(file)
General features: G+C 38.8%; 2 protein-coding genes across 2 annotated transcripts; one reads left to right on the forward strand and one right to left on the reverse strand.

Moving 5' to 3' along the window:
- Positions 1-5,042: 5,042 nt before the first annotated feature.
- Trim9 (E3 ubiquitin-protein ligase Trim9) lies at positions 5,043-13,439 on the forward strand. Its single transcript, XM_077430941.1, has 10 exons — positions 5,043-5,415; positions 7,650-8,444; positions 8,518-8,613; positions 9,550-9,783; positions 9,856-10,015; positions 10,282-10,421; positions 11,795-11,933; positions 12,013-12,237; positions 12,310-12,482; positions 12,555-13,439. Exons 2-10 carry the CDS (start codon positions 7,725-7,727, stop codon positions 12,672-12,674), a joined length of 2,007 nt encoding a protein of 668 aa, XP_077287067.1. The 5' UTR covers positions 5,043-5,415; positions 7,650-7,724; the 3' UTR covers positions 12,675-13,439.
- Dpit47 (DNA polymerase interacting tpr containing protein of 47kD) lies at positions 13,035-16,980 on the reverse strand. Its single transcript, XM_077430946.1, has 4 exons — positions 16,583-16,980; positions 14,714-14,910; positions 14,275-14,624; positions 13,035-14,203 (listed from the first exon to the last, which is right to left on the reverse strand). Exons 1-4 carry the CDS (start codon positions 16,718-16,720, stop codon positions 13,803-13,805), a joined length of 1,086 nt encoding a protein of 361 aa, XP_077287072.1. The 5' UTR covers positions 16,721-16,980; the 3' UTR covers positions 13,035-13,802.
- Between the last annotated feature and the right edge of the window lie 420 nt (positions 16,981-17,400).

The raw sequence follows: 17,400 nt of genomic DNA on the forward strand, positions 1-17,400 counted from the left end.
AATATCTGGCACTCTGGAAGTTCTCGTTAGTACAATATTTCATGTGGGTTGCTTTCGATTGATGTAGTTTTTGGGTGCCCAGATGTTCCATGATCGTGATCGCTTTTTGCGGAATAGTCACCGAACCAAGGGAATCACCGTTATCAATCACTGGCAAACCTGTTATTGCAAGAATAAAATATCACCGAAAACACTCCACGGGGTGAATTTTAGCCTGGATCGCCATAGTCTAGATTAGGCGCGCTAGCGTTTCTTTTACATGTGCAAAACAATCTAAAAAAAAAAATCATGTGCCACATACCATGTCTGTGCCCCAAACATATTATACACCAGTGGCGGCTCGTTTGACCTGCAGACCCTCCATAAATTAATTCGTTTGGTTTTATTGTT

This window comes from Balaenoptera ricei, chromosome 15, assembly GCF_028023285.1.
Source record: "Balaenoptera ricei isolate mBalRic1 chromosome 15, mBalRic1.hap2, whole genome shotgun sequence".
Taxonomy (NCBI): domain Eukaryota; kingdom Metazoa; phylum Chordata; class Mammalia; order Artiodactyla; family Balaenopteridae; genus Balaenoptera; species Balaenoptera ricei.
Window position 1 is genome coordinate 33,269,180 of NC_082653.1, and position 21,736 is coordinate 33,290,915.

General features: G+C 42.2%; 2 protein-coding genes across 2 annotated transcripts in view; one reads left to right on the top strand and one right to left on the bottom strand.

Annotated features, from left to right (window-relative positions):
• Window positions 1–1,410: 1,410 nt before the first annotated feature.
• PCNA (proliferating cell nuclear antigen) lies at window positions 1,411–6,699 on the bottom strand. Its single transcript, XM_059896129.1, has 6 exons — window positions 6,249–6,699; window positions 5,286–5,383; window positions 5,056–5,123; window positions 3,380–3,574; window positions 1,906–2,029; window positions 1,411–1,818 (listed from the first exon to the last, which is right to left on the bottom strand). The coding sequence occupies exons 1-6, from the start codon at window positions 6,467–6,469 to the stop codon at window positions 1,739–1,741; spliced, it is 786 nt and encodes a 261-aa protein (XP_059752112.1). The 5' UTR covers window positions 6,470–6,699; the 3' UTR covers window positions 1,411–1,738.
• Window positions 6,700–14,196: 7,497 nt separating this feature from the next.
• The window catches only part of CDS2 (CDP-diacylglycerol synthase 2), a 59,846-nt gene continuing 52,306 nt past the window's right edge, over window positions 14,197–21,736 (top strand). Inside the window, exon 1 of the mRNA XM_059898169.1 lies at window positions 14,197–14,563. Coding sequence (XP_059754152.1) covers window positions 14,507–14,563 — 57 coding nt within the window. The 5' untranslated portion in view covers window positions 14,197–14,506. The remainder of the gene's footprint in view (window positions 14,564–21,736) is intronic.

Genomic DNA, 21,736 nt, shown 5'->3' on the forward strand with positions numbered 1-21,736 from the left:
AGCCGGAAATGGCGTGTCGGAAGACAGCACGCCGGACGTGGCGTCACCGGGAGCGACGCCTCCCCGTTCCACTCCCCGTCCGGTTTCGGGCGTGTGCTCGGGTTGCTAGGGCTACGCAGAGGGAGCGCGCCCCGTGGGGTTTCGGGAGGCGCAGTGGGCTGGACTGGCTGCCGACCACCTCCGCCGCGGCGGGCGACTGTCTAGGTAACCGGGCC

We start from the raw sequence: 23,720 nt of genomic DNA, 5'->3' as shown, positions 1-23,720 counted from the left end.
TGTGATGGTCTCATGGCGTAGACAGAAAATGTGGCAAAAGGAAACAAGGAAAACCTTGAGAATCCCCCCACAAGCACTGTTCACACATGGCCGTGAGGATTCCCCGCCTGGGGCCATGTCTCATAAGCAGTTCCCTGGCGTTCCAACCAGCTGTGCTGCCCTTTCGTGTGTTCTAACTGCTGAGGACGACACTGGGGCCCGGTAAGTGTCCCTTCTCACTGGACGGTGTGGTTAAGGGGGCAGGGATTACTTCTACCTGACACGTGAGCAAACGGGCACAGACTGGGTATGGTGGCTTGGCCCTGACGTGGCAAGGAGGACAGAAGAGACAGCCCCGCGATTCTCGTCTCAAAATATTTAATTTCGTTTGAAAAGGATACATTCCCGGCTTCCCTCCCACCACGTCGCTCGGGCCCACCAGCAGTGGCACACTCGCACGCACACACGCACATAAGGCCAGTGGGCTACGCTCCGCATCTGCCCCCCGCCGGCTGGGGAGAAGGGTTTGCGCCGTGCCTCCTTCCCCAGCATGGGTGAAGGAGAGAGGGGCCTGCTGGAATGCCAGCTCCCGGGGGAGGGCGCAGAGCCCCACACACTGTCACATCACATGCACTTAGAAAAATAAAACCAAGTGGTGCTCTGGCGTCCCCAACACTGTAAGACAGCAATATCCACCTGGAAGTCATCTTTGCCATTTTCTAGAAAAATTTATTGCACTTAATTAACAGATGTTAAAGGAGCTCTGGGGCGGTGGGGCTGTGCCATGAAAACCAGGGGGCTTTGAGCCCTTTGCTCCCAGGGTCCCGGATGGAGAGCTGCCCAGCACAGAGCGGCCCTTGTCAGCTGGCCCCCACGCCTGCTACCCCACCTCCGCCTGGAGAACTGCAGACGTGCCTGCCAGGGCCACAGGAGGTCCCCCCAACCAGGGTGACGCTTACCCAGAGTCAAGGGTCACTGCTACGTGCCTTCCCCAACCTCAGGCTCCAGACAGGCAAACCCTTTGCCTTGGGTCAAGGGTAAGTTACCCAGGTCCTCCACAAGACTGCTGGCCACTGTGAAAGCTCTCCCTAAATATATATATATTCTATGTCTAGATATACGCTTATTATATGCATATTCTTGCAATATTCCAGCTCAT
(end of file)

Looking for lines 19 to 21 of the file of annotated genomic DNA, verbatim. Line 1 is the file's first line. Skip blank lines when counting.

Genomic DNA, 21,736 nt, shown 5'->3' on the forward strand with positions numbered 1-21,736 from the left:
AGCCGGAAATGGCGTGTCGGAAGACAGCACGCCGGACGTGGCGTCACCGGGAGCGACGCCTCCCCGTTCCACTCCCCGTCCGGTTTCGGGCGTGTGCTCGGGTTGCTAGGGCTACGCAGAGGGAGCGCGCCCCGTGGGGTTTCGGGAGGCGCAGTGGGCTGGACTGGCTGCCGACCACCTCCGCCGCGGCGGGCGACTGTCTAGGTAACCGGGCC

We start from the raw sequence: 23,720 nt of genomic DNA, 5'->3' as shown, positions 1-23,720 counted from the left end.